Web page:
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Indiana's Education Roundtable

Teaching & Learning Teaching & Learning

The quality of the teacher in the classroom is perhaps the most important factor in increasing student learning. Studies show that students who have several strong teachers in a row will thrive no matter what their family background. Conversely, students who have just three consecutive weak teachers will perform poorly. Indiana must do more to ensure that every student has a highly qualified and effective teacher.

Indiana is fortunate to have an experienced teaching force. More than 60 percent of the state’s teachers have been in the classroom for 10 years or more. While this experience is valued, 21st century demands of teachers require more critical ability to manage the process of accessing and teaching students in more personalized ways. Teachers must be able to differentiate instruction for all learners in their classrooms.

Continuing to improve the preparation of new teachers is extremely important. Approximately 3,000 new teachers enter Indiana classrooms every year. Indiana colleges and universities prepare a significant majority of these teachers in 40 accredited teacher preparation programs across the state.

Although the state produces a steady stream of new teachers, Indiana schools continue to experience a shortage of qualified teachers in specific content areas and specific schools. Special education constitutes over 80 percent of the shortage, followed by shortages in mathematics and science. Consistent with national trends, the percentage of teachers without full certification is highest in high-poverty districts in the state.

Indiana has made progress in improving teacher licensure. Rules for teacher licensure and renewal are aligned with the state’s academic standards and school improvement plans. Indiana ranks among the top states whose teachers are fully licensed and not teaching on waivers and has been nationally recognized for the high percentage of core academic classes taught by teachers who are fully licensed in the areas in which they are teaching.

Next Steps to Improve Student Achievement:

Ensure that every student has a highly qualified and effective teacher.

  1. Recruitment
    • Promote teaching as a profession that is valued and expand efforts to recruit high quality candidates into teaching.
    • Implement targeted recruitment strategies to attract African American and Latino candidates.
    • Adopt targeted strategies to increase the number of highly qualified teachers in high-poverty and hard-to-staff schools.
    • Review the quality, availability, enrollment, and success of university Transition to Teaching Programs, giving particular attention to the state’s shortage of qualified special education, mathematics, and science teachers.

  2. Preparation, Licensure, Compensation, and Retention:
    • Strengthen teacher preparation and licensure through greater integration of subject matter knowledge and instructional expertise.
    • Ensure that all new teachers have training in effective classroom assessment practices, analysis of student performance data, recognition of exceptional learners, and modification of curriculum and instruction to meet differentiated student needs.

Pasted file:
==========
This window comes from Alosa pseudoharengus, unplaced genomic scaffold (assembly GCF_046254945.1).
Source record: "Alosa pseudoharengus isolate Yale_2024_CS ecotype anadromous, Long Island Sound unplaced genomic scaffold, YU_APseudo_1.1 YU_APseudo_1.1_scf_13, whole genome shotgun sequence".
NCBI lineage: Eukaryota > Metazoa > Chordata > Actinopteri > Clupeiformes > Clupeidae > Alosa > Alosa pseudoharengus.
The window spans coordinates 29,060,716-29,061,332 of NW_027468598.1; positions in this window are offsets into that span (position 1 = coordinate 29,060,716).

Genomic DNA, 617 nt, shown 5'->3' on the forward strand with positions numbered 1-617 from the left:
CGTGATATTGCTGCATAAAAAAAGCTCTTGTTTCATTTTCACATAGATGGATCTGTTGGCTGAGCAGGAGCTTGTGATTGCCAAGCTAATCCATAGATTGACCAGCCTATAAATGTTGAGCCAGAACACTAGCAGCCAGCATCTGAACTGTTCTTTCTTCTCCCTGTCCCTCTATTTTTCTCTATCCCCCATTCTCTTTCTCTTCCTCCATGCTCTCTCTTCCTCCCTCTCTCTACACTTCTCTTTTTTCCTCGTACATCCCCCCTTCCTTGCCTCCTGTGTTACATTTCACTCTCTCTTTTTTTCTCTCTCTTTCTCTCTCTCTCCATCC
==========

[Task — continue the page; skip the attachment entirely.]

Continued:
• Ensure that all elementary and middle school teachers are skilled in teaching reading and reading comprehension.
    • Ensure that teachers have technology skills that enable them to be more effective.
    • Ensure teachers understand the importance of parents as partners in student learning and are provided with techniques for effective parent communication and engagement.
    • Ensure that special education teachers are well prepared to teach the content areas.
    • Ensure that Indiana’s standards for teacher licensure effectively provide the subject matter knowledge and instructional expertise that fully prepare teachers to teach Indiana students to learn and achieve Indiana’s academic standards.
    • Ensure alignment of compensation system with teacher relicensure requirements and place additional emphasis on quality professional development.
    • Implement strategies to retain high quality teachers.

  3. Professional Development:
    • Provide teachers with professional development and time to align curriculum, instruction and assessment and to coordinate instructional plans and strategies with other professional and paraprofessional staff to assist students in meeting academic standards.
    • Provide teachers with computer/technology tools and training to bring about increased student achievement. Enable teachers to use technology to improve communication with parents and to increase interaction with other teachers for the exchange of best practices and resources.
    • Provide current middle and high school teachers with targeted resources and professional development to support high quality instruction in Core 40 courses.
    • Provide teachers with professional development for successfully involving parents and families as partners supporting student academic achievement.
    • Ensure professional development funding and practices are deliberate, effective, aligned with Indiana’s academic standards and school improvement plans, and consistent with the State Board’s standards for professional development.
    • Make research on scientifically sound instructional practices available to classroom teachers, school leaders, and teacher preparation faculty.